16

After the Battle of the Five Armies, just as Bilbo is leaving the mountain, he turns to the dwarves and says:

"If ever you are passing my way," said Bilbo, "don't wait to knock! Tea is at four; but any of you are welcome at any time!"

The Hobbit - Chapter 18: The Return Journey

Did any of the surviving dwarves Balin, Dwalin, Dori, Nori, Ori, Oin, Gloin, Bifur, Bofur or Bombur ever take up Bilbo's offer, and visit him at his home in the Shire?

35

Yup.

We see there in The Hobbit itself.

First, we've got this:

Indeed Bilbo found he had lost more than spoons—he had lost his reputation.
It is true that for ever after he remained an elf-friend, and had the honour of dwarves, wizards, and all such folk as ever passed that way; but he was no longer quite respectable. He was in fact held by all the hobbits of the neighbourhood to be ‘queer’—except by his nephews and nieces on the Took side, but even they were not encouraged in their friendship by their elders.

This quote implies that these folk did occasionally pass by.

And indeed, right after that, who comes by?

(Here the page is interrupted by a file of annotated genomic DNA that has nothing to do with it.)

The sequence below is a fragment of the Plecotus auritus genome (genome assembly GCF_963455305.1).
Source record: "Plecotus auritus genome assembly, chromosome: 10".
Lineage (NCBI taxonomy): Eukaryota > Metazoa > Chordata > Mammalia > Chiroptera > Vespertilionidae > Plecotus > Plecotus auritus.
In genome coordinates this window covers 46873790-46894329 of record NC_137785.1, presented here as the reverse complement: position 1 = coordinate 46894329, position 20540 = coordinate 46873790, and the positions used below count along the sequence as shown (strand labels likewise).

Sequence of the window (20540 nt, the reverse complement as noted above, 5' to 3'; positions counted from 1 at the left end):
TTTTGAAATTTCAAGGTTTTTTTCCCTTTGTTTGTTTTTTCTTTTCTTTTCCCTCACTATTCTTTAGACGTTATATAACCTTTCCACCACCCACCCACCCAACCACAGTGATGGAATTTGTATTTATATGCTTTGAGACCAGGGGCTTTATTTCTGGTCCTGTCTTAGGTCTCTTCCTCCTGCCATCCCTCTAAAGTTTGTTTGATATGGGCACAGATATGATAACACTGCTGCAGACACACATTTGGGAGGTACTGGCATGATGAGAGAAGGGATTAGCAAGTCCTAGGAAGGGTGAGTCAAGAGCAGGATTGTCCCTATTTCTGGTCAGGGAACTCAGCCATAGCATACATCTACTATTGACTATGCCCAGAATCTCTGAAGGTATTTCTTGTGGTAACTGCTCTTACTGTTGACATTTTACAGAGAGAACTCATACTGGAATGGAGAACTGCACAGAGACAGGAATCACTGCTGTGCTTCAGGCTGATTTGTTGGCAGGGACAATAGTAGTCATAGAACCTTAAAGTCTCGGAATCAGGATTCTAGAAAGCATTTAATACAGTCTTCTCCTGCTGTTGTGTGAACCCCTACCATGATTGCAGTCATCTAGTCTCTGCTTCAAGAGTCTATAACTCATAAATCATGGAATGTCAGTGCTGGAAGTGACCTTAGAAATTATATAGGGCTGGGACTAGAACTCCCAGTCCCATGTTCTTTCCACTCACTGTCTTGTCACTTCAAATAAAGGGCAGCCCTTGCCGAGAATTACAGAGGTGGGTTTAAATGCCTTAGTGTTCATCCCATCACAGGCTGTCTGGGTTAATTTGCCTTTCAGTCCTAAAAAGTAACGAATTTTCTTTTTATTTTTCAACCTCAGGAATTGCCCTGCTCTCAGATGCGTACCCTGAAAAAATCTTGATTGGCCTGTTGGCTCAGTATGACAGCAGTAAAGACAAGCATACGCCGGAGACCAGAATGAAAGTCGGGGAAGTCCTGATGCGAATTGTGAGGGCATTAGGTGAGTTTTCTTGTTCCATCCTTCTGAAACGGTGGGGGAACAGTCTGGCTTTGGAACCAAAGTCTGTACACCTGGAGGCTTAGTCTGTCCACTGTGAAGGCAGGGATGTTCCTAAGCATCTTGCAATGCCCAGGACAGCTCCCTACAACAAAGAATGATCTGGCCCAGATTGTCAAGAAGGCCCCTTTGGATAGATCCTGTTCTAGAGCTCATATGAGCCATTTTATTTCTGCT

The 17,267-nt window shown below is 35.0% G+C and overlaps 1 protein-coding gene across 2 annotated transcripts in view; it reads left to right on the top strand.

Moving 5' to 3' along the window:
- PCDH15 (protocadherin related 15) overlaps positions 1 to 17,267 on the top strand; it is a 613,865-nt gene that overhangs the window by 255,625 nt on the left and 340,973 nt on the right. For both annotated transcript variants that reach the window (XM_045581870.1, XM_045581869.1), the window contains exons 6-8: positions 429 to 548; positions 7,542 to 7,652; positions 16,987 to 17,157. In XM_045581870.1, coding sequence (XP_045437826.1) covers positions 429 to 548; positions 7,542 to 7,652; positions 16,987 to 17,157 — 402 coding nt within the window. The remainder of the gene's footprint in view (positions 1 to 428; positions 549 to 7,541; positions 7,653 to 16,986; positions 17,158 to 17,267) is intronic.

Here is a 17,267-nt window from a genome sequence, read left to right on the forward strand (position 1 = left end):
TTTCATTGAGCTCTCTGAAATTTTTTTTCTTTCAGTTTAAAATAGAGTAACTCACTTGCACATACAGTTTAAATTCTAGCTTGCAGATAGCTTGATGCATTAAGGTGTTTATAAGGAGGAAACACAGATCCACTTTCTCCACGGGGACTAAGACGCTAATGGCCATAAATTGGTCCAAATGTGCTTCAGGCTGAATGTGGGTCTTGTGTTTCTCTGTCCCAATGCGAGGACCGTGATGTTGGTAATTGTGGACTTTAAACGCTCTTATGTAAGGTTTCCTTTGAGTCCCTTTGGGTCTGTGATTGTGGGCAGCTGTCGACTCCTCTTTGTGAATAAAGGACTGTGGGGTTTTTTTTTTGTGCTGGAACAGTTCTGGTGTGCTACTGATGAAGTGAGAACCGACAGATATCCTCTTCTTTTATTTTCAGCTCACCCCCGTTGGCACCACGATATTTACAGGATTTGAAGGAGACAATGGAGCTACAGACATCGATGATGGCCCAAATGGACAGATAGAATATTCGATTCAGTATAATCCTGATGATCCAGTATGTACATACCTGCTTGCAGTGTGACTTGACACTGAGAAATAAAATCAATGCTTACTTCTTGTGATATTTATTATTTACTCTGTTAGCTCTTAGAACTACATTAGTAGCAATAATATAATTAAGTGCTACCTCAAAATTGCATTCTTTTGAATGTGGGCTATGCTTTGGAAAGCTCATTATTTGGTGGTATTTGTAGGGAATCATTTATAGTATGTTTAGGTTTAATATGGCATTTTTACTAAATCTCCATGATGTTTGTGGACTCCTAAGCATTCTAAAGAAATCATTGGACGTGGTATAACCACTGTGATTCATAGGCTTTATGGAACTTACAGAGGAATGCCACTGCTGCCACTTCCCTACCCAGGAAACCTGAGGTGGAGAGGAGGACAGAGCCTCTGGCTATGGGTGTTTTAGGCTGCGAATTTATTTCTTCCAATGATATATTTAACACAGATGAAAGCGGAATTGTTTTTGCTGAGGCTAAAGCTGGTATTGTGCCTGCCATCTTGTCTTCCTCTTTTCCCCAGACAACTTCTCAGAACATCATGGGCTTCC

One autumn evening some years afterwards Bilbo was sitting in his study writing his memoirs—he thought of calling them “There and Back Again, a Hobbit’s Holiday”—when there was a ring at the door. It was Gandalf and a dwarf; and the dwarf was actually Balin.
The Hobbit, chapter 19: "The Last Stage"


And later on in The Fellowship:

But the Gaffer did not convince his audience. The legend of Bilbo’s wealth was now too firmly fixed in the minds of the younger generation of hobbits.

"Ah, but he has likely enough been adding to what he brought at first," argued the miller, voicing common opinion. "He’s often away from home. And look at the outlandish folk that visit him: dwarves coming at night, and that old wandering conjuror, Gandalf, and all. You can say what you like, Gaffer, but Bag End’s a queer place, and its folk are queerer."
The Lord of the Rings: The Fellowship of the Ring, chapter 1: "A Long-Expected Party"

  • 5
    Interestingly (well, not really, I suppose) I believe Bilbo's door is only ever mentioned as being knocked on in LotR, yet in The Hobbit he clearly has a bell. (Well, unless that "ring" was a different kind of ring, but that would just be weird...) Perhaps he got tired of the sound. – Jeroen Mostert May 28 '18 at 9:07
  • @JeroenMostert Or perhaps Sackville-Baggins wore it out... Or put it to such use as to necessitate removal. – Stian Yttervik May 28 '18 at 11:29
  • 2
    @JeroenMostert: Not sure about the books, but movie Bilbo was immediately dismissive of anyone knocking on the door. It's not impossible for him to remove his bell due to being tired of being called upon. I don't remember anyone other than Gandalf actually knocking on that door at any time; (from memory) the other scenes with the door were entrances by Frodo/Bilbo themselves where they obviously didn't knock/ring the bell. – Flater May 28 '18 at 14:19

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